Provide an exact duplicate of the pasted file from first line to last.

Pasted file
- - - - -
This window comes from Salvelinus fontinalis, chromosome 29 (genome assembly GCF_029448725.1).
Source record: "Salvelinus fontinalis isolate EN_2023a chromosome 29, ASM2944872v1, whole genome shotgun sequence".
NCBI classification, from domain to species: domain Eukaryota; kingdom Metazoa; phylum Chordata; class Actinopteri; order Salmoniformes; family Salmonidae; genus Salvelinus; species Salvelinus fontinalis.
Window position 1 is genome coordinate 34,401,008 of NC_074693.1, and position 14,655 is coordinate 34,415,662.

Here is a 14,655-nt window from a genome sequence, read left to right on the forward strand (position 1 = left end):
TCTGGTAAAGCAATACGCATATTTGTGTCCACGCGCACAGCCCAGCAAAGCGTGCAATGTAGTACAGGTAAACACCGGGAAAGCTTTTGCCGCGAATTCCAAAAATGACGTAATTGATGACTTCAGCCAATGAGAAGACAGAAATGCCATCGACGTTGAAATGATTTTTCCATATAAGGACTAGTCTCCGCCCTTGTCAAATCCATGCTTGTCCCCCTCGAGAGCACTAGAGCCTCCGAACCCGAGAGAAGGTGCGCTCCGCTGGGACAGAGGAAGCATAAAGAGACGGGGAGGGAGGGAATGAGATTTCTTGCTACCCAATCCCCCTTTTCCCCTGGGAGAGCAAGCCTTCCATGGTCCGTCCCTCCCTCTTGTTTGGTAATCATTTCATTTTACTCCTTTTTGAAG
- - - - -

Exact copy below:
This window comes from Salvelinus fontinalis, chromosome 29 (genome assembly GCF_029448725.1).
Source record: "Salvelinus fontinalis isolate EN_2023a chromosome 29, ASM2944872v1, whole genome shotgun sequence".
NCBI classification, from domain to species: domain Eukaryota; kingdom Metazoa; phylum Chordata; class Actinopteri; order Salmoniformes; family Salmonidae; genus Salvelinus; species Salvelinus fontinalis.
Window position 1 is genome coordinate 34,401,008 of NC_074693.1, and position 14,655 is coordinate 34,415,662.

Here is a 14,655-nt window from a genome sequence, read left to right on the forward strand (position 1 = left end):
TCTGGTAAAGCAATACGCATATTTGTGTCCACGCGCACAGCCCAGCAAAGCGTGCAATGTAGTACAGGTAAACACCGGGAAAGCTTTTGCCGCGAATTCCAAAAATGACGTAATTGATGACTTCAGCCAATGAGAAGACAGAAATGCCATCGACGTTGAAATGATTTTTCCATATAAGGACTAGTCTCCGCCCTTGTCAAATCCATGCTTGTCCCCCTCGAGAGCACTAGAGCCTCCGAACCCGAGAGAAGGTGCGCTCCGCTGGGACAGAGGAAGCATAAAGAGACGGGGAGGGAGGGAATGAGATTTCTTGCTACCCAATCCCCCTTTTCCCCTGGGAGAGCAAGCCTTCCATGGTCCGTCCCTCCCTCTTGTTTGGTAATCATTTCATTTTACTCCTTTTTGAAG